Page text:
Every year as the New Year approaches, I find myself getting more nostalgic and reflective. But with a decade fading away, it is especially a time to consider what the past ten years have meant. Nine days after 2010 began, we welcomed our fourth child, Noah; five months before the decade would close, our eighth child, Katherine “Kate” was born. The 2010’s were my first full decade practicing as a pediatric psychologist. I was blessed to finish an Ironman and a number of ultramarathons and backpack through some of the most beautiful, isolated areas in the country. We were saddened by the loss of a number of close family members, including my father-in-law, Tom, my two grandfathers, and most recently, my aunt Joni, who had suffered far too long from frontotemporal dementia.
Through these and countless other experiences, a few lessons kept resurfacing, ones that will take a lifetime to fully understand and embrace. These were lessons learned in crowded, loud rooms and moments of dark, cold silence. They were learned in the office of my professional life and my home “office”. They are raw and universal. In no particular order, here are my top ten lessons learned in the past decade.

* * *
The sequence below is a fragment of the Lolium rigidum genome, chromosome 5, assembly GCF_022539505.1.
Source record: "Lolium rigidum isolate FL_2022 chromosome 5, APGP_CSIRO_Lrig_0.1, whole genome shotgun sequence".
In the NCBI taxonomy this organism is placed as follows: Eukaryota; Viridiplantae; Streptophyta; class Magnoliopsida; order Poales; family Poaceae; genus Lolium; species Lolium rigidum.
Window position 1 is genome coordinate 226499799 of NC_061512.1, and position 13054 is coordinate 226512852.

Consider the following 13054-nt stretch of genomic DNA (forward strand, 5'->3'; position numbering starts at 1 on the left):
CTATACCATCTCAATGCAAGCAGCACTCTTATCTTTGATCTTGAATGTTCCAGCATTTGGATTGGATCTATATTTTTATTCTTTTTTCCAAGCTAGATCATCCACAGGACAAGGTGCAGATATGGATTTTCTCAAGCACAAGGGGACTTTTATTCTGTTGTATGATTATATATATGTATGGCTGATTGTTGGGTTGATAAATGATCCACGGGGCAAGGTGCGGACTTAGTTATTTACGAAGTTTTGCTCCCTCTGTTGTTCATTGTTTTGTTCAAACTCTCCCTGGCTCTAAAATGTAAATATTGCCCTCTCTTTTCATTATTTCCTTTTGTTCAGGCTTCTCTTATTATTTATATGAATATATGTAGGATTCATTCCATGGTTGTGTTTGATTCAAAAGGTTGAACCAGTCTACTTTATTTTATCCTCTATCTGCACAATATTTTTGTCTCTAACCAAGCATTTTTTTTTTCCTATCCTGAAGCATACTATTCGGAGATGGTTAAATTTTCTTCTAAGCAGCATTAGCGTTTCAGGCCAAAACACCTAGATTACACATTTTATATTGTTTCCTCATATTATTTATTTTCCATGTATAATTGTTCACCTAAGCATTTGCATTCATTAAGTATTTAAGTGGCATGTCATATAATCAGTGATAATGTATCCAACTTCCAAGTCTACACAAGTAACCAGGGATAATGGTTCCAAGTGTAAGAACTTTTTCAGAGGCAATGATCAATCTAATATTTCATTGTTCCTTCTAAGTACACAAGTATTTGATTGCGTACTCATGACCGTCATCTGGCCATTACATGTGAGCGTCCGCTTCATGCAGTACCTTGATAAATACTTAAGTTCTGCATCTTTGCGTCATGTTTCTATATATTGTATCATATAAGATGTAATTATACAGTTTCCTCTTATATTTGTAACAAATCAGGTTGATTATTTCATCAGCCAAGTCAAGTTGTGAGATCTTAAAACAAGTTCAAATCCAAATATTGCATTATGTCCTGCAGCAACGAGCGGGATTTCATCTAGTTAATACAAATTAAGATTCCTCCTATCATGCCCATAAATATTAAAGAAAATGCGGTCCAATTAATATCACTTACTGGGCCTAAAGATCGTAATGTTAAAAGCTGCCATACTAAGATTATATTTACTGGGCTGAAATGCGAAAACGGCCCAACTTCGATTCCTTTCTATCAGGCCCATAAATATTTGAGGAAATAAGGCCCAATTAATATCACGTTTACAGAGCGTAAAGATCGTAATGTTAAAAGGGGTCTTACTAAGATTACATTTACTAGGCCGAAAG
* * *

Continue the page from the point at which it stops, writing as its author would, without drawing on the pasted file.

- Everything of value, including life itself, is a GIFT even if it doesn’t feel like it. Embracing this perspective opens up repeated opportunities for simple joys born of extraordinary realities. Five minutes into a new morning, I am aware that my home, warmth, movement, sight, hearing, cognition, conveniences, and my kin are a gift. Many in this world do not have them. Recognizing these gifts for what they are not only makes me happier, but connects me more with those who are not gifted in this way. Recently, a family member told me he wished he could walk like he did when he was 60. I daresay that when he was 60, he didn’t know what a gift it was.